B.C. communities struggling to deal with unregulated marijuana sales are looking for help, or a piece of the action, as growers and sellers compete for a share of the expanding legal market.
Pot problems are high on the agenda for the annual Union of B.C. Municipalities convention in September, as local governments continue to deal with fire hazards and retail outlets selling untested marijuana products in defiance of federal and local laws.
The UBCM convention will be held in Victoria from Sept. 26 to Sept. 30.
Nelson and Duncan councils are calling on the provincial and federal governments to share tax revenue with local governments, when the Justin Trudeau government puts its plan to legalize recreational marijuana sales next year.
Nelson also wants a say in the legalization process, as a federal-provincial task force tours the country to hear from public health, police and substance abuse experts.
For now, B.C. is the Wild West of pot production.
Communities that try to regulate quasi-medical dispensaries find their tickets and orders ignored as shops proliferate in a legal vacuum.
In Kamloops, there are at least two marijuana dispensaries operating.
Thus far, the two storefronts – which sell medicinal marijuana to those with a doctors prescription – have been left alone by the City of Kamloops and Kamloops RCMP while the federal Liberals proceed with plans to legalize pot.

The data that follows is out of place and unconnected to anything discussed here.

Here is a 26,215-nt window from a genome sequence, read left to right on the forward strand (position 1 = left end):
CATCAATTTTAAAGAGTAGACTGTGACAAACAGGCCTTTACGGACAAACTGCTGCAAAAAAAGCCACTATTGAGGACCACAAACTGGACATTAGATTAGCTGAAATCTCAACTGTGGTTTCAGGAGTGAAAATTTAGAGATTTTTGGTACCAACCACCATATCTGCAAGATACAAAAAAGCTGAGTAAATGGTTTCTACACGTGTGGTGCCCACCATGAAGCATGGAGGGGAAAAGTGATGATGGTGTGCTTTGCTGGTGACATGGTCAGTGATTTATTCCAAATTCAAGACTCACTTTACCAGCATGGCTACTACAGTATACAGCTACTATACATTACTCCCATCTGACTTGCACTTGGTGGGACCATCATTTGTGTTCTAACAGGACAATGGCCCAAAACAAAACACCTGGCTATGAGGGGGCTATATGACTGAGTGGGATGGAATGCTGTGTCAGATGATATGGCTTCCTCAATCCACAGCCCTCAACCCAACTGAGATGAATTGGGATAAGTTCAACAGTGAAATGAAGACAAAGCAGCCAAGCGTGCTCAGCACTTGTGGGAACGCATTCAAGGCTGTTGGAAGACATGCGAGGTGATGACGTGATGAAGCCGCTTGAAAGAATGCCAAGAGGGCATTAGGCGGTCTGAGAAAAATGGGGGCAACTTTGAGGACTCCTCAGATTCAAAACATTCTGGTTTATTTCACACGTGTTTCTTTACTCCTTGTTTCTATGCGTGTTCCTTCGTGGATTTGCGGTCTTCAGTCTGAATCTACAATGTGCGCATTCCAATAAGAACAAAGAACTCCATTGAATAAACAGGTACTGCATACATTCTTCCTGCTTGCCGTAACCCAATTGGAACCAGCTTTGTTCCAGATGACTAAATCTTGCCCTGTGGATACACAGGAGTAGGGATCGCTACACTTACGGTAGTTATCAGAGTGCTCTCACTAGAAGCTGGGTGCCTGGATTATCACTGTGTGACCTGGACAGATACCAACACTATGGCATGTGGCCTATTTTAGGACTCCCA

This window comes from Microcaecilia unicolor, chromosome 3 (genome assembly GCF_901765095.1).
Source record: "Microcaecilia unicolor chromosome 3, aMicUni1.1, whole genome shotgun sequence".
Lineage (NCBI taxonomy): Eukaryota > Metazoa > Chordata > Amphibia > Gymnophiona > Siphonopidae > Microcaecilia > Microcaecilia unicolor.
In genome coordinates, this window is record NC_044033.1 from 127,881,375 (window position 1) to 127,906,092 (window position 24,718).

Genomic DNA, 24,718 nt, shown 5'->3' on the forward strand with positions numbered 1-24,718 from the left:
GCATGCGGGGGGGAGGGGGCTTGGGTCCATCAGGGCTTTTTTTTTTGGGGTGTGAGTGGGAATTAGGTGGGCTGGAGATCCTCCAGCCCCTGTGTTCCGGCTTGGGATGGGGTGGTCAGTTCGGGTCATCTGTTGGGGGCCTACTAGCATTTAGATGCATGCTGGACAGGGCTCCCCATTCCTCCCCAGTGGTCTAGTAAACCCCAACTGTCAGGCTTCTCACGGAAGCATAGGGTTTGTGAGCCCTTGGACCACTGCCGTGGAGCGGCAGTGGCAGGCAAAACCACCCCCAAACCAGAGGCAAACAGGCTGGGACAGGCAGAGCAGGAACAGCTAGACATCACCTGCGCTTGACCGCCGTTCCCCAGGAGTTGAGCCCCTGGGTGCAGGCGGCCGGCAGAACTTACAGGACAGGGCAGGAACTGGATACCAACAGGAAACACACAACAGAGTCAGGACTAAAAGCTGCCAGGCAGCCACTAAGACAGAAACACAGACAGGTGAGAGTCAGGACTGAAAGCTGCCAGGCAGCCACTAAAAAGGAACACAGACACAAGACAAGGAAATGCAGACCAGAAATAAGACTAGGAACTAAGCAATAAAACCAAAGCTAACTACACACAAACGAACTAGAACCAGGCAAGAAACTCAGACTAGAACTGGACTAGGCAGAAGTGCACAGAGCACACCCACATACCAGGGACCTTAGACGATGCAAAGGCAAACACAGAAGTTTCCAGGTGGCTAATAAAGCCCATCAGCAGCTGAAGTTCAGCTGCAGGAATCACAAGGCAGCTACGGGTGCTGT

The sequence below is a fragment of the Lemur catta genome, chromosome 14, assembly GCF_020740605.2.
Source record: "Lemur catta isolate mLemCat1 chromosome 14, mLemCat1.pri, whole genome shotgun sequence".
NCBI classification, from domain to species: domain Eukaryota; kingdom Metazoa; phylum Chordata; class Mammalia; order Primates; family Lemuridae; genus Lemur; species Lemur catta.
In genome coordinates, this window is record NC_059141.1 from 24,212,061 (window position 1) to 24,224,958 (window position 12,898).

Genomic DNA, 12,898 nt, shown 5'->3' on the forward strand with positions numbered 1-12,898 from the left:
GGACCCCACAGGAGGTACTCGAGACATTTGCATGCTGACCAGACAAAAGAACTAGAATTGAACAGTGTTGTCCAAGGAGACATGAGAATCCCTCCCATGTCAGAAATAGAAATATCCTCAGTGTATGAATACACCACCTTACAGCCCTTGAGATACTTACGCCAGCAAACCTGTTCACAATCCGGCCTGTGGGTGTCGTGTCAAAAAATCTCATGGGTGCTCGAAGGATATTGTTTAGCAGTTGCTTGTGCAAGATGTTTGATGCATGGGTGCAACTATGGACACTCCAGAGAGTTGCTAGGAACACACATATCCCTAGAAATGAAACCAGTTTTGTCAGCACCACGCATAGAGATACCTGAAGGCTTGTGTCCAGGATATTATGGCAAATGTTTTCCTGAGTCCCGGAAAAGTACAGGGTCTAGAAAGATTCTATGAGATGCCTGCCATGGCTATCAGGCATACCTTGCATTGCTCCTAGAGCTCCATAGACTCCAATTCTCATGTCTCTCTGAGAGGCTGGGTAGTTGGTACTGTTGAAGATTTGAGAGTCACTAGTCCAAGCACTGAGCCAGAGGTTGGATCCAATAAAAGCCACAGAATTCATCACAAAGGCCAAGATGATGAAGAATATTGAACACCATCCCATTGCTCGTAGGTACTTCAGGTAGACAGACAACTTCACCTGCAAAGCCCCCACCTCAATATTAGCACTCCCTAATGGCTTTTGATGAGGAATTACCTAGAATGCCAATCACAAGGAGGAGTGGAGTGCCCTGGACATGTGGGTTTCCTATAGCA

In July, Kamloops council did back a proposed medical-marijuana production facility in a Dallas industrial park.
Dr. Richard Brownlee of KamCan Products had written to council, offering a tour of the facility and asking for a letter of support.
Last fall, council agreed to rezone the companys 8170 Dallas Drive property to permit the facility.
In July, council voted unanimously to send a letter stating its support for medical-marijuana production in Kamloops.
The letter avoided singling out any particular company, so council can avoid giving preferential treatment to a single business.
Langley fire officials determined last month that a recent house fire was caused by an explosion in a marijuana extraction lab using butane as a solvent.
The process is used to make honey oil and shatter, a crystal concentrate that is one of the most potent marijuana preparations.
Oils and concentrates are sold in some dispensaries and used in baked goods.
Nelson recently saw its eighth pot store open without a business licence as it considers regulations adopted in Kimberley and Vancouver.
Sooke has three dispensaries as the issue moves to smaller communities.
In the Okanagan, communities are taking a harder line. Penticton has cancelled the business licences of medical-marijuana shops, despite their arguments they are compassion clubs supplying people with legally recognized medical uses.
Vernon council voted down a proposal to develop its own bylaw regulating dispensaries, as Victoria and other communities are doing.
A staff report advised councillors that business licences have not been issued because storefront sales remain illegal in Canada.